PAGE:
Hearns acknowledges that France’s portrayal of Johnson’s life and death is just a tiny microcosm of the much larger issue. Transgender directors do exist in filmmaking more broadly, but they are rare. Though the subject matter of film and television has grown incrementally more diverse in recent years (see: Tangerine and Transparent), filmmaking itself remains an overwhelmingly white and male enterprise. Women comprised just 7 percent of all directors working on the 250 highest grossing domestic releases in 2016, according to the Center for the Study of Women in Television and Film at San Diego State University. Researchers at University of Southern California studied the top 1,000 highest grossing films of the past decade and found that only three were had black women directors, three had Asian women directors, and one had a Latina director. The report made no mention of whether or not any of those women identified as transgender.
For Hearns, too, it’s not just about who has the right to tell the story, but how they tell it. For instance, she thinks France’s film misses an important opportunity to interrogate state violence—a vital part of Johnson’s politics. The film focuses on Cruz’s fight to re-investigate Johnson’s death, and depends in parts on the work of police detectives who showed little to no interest to revisiting the story. “Marsha’s work was around keeping poor people and trans people safe from the police,” Hearns tells Mother Jones.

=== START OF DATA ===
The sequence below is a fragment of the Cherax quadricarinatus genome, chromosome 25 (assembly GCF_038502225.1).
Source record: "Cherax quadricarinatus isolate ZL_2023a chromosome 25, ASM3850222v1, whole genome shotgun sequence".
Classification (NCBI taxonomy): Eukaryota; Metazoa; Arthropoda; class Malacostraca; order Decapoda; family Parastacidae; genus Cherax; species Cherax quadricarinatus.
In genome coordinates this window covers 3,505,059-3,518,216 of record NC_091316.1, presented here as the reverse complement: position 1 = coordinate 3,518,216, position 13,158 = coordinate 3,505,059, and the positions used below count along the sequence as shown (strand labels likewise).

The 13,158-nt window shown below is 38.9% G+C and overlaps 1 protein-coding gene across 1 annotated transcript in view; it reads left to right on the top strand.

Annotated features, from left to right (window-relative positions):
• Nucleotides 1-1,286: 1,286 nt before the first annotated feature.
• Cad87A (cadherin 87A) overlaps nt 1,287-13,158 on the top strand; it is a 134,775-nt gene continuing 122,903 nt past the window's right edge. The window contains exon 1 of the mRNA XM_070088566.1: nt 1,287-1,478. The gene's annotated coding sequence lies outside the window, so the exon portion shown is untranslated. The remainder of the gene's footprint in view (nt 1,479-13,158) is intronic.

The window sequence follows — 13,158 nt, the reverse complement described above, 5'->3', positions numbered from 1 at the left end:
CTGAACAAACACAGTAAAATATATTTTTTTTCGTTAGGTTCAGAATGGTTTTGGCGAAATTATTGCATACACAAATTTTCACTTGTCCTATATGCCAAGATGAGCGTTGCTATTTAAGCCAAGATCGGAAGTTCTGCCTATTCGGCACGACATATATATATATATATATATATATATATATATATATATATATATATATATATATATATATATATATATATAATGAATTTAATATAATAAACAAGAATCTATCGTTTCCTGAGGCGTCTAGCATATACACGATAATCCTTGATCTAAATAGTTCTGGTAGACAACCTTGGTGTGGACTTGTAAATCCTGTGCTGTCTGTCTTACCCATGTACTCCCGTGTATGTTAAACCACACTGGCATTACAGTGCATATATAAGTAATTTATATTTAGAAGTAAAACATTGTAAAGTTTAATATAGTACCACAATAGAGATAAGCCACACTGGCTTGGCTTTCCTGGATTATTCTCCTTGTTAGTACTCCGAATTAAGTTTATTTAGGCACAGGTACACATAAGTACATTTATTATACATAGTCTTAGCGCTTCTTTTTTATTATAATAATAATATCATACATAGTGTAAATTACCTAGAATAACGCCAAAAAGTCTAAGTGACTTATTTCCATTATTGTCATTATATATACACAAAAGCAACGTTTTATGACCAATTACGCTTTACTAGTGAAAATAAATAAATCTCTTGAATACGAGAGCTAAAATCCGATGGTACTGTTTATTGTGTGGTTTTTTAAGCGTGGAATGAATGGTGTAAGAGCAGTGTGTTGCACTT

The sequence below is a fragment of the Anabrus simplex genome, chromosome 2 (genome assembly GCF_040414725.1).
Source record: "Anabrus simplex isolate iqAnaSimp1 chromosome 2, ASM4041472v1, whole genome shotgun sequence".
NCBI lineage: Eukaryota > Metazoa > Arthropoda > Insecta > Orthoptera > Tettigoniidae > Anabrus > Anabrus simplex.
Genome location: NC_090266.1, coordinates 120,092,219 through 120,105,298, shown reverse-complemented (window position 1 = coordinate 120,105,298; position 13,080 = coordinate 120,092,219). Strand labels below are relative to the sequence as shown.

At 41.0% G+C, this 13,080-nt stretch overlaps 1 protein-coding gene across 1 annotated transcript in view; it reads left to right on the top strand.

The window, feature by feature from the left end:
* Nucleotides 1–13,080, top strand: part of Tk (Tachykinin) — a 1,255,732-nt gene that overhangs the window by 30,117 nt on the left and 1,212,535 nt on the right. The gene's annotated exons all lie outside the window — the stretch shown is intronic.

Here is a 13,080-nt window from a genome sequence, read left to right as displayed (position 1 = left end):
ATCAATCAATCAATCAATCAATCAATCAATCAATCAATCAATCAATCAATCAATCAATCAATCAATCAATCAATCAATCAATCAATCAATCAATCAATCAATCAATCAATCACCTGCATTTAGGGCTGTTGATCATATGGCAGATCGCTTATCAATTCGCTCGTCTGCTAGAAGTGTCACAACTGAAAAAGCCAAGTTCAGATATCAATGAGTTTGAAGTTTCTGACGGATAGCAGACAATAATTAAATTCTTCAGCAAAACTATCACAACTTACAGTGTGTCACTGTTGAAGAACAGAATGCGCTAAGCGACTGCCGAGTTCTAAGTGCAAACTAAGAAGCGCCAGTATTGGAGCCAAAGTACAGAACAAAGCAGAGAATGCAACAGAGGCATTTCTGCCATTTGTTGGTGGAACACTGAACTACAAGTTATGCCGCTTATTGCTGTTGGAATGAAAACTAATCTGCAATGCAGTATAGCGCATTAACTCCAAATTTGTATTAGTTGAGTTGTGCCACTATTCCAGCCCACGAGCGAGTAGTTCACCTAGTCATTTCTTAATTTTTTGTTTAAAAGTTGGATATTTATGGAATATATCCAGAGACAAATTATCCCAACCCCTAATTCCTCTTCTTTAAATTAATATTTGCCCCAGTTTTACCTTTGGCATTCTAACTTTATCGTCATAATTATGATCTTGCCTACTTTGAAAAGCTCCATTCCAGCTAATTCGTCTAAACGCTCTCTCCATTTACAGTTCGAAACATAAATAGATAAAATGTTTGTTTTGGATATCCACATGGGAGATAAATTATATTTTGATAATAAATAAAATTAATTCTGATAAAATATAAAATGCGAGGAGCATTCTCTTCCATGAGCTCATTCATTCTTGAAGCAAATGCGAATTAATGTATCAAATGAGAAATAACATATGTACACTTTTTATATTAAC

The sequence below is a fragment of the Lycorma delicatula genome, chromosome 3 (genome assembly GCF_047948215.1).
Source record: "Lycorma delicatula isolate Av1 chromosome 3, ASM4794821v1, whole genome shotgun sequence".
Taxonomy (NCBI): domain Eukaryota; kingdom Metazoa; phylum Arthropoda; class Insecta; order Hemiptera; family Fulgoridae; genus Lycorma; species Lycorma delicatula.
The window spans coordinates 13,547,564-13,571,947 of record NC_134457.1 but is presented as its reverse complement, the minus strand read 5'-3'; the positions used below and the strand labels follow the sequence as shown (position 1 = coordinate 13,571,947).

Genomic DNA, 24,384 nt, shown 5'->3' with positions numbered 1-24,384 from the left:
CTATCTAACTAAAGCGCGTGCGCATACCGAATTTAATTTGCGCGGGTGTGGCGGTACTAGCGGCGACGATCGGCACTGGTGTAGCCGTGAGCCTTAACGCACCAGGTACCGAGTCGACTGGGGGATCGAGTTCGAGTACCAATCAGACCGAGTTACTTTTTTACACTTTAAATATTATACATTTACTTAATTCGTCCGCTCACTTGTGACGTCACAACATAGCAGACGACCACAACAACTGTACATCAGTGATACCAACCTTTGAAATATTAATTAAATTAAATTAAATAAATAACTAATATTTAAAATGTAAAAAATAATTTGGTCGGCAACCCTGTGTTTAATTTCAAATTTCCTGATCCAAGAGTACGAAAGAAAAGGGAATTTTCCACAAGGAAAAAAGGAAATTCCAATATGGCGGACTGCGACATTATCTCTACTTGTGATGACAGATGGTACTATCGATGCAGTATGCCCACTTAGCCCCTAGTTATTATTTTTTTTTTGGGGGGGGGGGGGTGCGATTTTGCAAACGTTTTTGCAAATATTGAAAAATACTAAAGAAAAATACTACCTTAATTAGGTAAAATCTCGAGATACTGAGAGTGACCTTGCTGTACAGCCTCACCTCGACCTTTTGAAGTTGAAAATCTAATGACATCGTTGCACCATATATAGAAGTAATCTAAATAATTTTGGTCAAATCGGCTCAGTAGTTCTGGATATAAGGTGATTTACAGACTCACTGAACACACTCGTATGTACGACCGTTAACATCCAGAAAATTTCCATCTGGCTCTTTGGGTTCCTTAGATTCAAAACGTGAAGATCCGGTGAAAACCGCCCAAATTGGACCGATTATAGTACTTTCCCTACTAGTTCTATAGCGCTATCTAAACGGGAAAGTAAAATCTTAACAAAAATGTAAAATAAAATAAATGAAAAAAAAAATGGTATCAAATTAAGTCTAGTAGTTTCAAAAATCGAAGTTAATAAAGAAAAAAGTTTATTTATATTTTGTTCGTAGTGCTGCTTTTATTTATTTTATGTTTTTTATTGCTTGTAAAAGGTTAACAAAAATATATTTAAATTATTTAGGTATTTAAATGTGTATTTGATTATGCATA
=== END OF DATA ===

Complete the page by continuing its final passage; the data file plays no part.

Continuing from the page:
“When black trans women tell our stories, our stories are much more reflective of our realities and the lives that we’ve lived as opposed to the very sanitized image that is often presented by white filmmakers and…white LGBT communities,” Hearns adds.
The bottom line is that the conversation over the ownership of black trans women’s work is about much more than one film. What’s happening with Gossett and France is “relevant to what I’ve seen happen to my own work in movement spaces, or what I’ve seen happen to other black trans women’s work in movement spaces,” Hearns says, noting that black trans women who try to assert ownership over their work are often unfairly seen as spiteful or retaliatory. “For me, I’m still thinking about how people who are not even considered with the likes normalized culture [are] utilized and then discarded.”
In the end, France’s film is an important addition to the historical record on Marsha P. Johnson’s contributions to activism. But it’s worth asking why and how he obtained the access to tell that story, and why so few transgender women of color are afforded the same privileges. The answers to those questions prove that Johnson’s fight—for justice, for safety, for inclusivity—is far from over.
This story features additional reporting by Edwin Rios.